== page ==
After several decades celebrating Earth Day each April (though Tucson's been officially at it only 14 years), it seems we're more interested in festivals than taking on the challenge of cleaning up the mess we created after deciding fossil derivatives were the answer to everything: increased food production with fertilizers! Better living through hi-tech warfare! Fuel engines replacing manual labor for every imaginable task!
Though a few Cassandras issued warnings almost no one cared to hear, for a couple of hundred years, we were led down the merry path of "progress" fueled by coal and oil: visions of endless bounty and improving "living standards," and parents buying into the notion of children having it "better" than they did without stopping to ask what, exactly, was meant by better, or why better seemed always linked to "more" and "newest."
Our cultural narrative is a fiction based on the worst characteristics of human nature combined with an exploitive economic system only cynics (or fools) could embrace. Part of this narrative tells us "we can't go back." But what was left behind when the first oil well was drilled, and Earth's black blood sucked from its subterranean life, are the very things humans need in order to sustain meaningful life.
Among them are the knowledge and skills required to feed ourselves. Hunting, once a necessity, is now considered by some an atavistic endeavor; gathering is these days largely the purview of elites sniffing out mushrooms (or recent immigrants not hip to things déclassé), and there's not enough room on the page to discuss the transformation of farming from something Thomas Jefferson would recognize into the agro-industrial, Wall Street-driven, corporate-culture imbued, earth-poisoning monster it is today.
We've also largely lost the ability to shelter or heal ourselves. While farmhouses from Italy to Ireland built centuries ago still stand, today's construction will, left unattended for not too many years, deteriorate into a toxic stew. Once able to heal ourselves with herbs, potions and salves (and when that failed, to die with less struggle and angst than we do now) and live in community for the duration of our lives, today, avoiding death is an industry, and the sick, old and damaged are fodder for some pharmaceutical company's stock rating.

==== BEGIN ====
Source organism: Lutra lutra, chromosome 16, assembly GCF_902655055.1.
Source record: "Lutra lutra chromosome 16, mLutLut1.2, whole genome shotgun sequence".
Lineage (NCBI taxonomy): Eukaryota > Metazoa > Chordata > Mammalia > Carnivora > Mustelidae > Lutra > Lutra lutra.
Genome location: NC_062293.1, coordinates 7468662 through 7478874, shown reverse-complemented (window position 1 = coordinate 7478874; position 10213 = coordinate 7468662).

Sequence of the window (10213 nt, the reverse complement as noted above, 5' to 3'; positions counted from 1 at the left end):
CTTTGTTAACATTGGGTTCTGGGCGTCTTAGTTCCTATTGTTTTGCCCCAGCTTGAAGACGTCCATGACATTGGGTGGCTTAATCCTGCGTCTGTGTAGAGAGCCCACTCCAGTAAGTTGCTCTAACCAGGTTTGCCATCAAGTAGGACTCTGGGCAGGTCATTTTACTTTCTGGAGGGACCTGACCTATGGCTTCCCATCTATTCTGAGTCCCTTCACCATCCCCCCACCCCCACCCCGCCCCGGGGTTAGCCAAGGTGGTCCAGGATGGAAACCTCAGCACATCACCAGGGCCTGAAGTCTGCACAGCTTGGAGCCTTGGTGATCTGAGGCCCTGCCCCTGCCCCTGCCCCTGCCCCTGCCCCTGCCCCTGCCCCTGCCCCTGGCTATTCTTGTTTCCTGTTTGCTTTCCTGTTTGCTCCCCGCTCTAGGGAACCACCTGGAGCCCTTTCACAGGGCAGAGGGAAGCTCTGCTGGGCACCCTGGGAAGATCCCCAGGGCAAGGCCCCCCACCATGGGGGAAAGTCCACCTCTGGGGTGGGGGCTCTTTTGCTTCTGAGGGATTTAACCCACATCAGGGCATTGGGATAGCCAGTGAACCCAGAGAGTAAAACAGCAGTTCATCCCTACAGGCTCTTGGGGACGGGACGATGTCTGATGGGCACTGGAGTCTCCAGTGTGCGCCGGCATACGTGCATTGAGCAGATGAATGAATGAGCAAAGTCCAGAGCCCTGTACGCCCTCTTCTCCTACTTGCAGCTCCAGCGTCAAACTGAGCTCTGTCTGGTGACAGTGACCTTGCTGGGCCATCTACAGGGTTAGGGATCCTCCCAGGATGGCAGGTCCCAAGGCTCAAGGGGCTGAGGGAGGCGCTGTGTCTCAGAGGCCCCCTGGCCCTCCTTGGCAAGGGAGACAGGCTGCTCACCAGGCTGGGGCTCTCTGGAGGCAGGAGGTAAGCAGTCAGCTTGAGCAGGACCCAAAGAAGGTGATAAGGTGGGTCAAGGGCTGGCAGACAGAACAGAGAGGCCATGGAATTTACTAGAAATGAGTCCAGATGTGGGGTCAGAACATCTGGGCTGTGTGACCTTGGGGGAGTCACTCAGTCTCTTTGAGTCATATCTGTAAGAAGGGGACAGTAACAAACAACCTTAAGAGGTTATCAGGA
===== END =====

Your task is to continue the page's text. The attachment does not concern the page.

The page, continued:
But there is good news regarding the efforts to allay some of the harm we've done. A growing number of people are defying the "you can't go back" mantra by doing just that. The locavore movement is creating a need for more small-scale farms, which in turn is generating a return to more sustainable food-production methods.
Speaking of going back: Though we've accustomed ourselves to the industry's nonsensical "plastic makes it possible" deception, San Francisco recently celebrated a year without plastic shopping bags. A number of other municipalities are following suit. Phoenix, which has already left Tucson in the dust in the area of light rail, is doing the same with plastic bags. Its pilot program is in place, and if we're lucky, the Old Pueblo may get one, too. (As this is being written, the Bay Area Air Quality Management District is readying a plan that could be a first for the nation: taxing companies for their climate-change emissions.)
Karin Uhlich, Ward 3 Tucson City Council member and chair of the Environment, Planning and Resource Management Subcommittee, expects the council to address the possibility of banning plastic bags as soon as May or June. "There's less resistance than there used to be among retailers and consumers," Uhlich said in a recent interview.
Whether or not an increased sense of urgency about the necessity for action will substantially mitigate the serious harm we've already inflicted on the planet remains to be seen. Some experts believe the only way we can avert a global economic meltdown is by continuing to burn fossil fuels. Others see the end of cheap oil as an opportunity for accelerated implementation of alternatives.
As a species, we've generally behaved like barbaric marauders plundering our way to an environmental apocalypse. The good news is even if we manage to wipe ourselves out, over millennia, the planet will recover from the harm we've done.
Michael Crichton, not a favorite among environmentalists, wrote, "We haven't got the power to destroy the planet--or to save it. But we might have the power to save ourselves." In saving ourselves, we might also help the planet, but the idea of saving Earth is the flip side of "conquering" it--a manifestation of the hubris that led us into this mess in the first place. We can harm the planet, and we can mitigate our impact, but ultimately, it will be Earth that heals itself.